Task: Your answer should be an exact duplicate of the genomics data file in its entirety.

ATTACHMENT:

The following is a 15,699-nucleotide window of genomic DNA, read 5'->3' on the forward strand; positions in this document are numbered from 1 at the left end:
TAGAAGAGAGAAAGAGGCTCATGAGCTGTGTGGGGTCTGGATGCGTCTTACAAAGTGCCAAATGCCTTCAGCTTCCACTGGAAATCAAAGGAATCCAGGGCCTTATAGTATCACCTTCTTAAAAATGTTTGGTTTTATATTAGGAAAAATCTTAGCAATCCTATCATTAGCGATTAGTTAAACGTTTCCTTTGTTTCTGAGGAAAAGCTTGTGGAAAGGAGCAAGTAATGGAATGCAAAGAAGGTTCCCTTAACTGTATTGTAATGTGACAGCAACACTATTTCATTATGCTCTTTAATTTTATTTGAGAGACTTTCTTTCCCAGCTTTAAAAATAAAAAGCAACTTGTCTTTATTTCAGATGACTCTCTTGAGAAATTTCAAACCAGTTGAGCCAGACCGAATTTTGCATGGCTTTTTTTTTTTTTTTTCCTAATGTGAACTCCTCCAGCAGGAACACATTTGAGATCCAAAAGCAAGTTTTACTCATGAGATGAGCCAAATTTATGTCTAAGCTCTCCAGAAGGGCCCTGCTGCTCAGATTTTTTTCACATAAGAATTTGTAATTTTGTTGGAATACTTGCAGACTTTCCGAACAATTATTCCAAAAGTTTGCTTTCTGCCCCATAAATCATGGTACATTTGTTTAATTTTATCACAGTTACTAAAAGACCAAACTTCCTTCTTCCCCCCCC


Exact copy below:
The following is a 15,699-nucleotide window of genomic DNA, read 5'->3' on the forward strand; positions in this document are numbered from 1 at the left end:
TAGAAGAGAGAAAGAGGCTCATGAGCTGTGTGGGGTCTGGATGCGTCTTACAAAGTGCCAAATGCCTTCAGCTTCCACTGGAAATCAAAGGAATCCAGGGCCTTATAGTATCACCTTCTTAAAAATGTTTGGTTTTATATTAGGAAAAATCTTAGCAATCCTATCATTAGCGATTAGTTAAACGTTTCCTTTGTTTCTGAGGAAAAGCTTGTGGAAAGGAGCAAGTAATGGAATGCAAAGAAGGTTCCCTTAACTGTATTGTAATGTGACAGCAACACTATTTCATTATGCTCTTTAATTTTATTTGAGAGACTTTCTTTCCCAGCTTTAAAAATAAAAAGCAACTTGTCTTTATTTCAGATGACTCTCTTGAGAAATTTCAAACCAGTTGAGCCAGACCGAATTTTGCATGGCTTTTTTTTTTTTTTTTCCTAATGTGAACTCCTCCAGCAGGAACACATTTGAGATCCAAAAGCAAGTTTTACTCATGAGATGAGCCAAATTTATGTCTAAGCTCTCCAGAAGGGCCCTGCTGCTCAGATTTTTTTCACATAAGAATTTGTAATTTTGTTGGAATACTTGCAGACTTTCCGAACAATTATTCCAAAAGTTTGCTTTCTGCCCCATAAATCATGGTACATTTGTTTAATTTTATCACAGTTACTAAAAGACCAAACTTCCTTCTTCCCCCCCC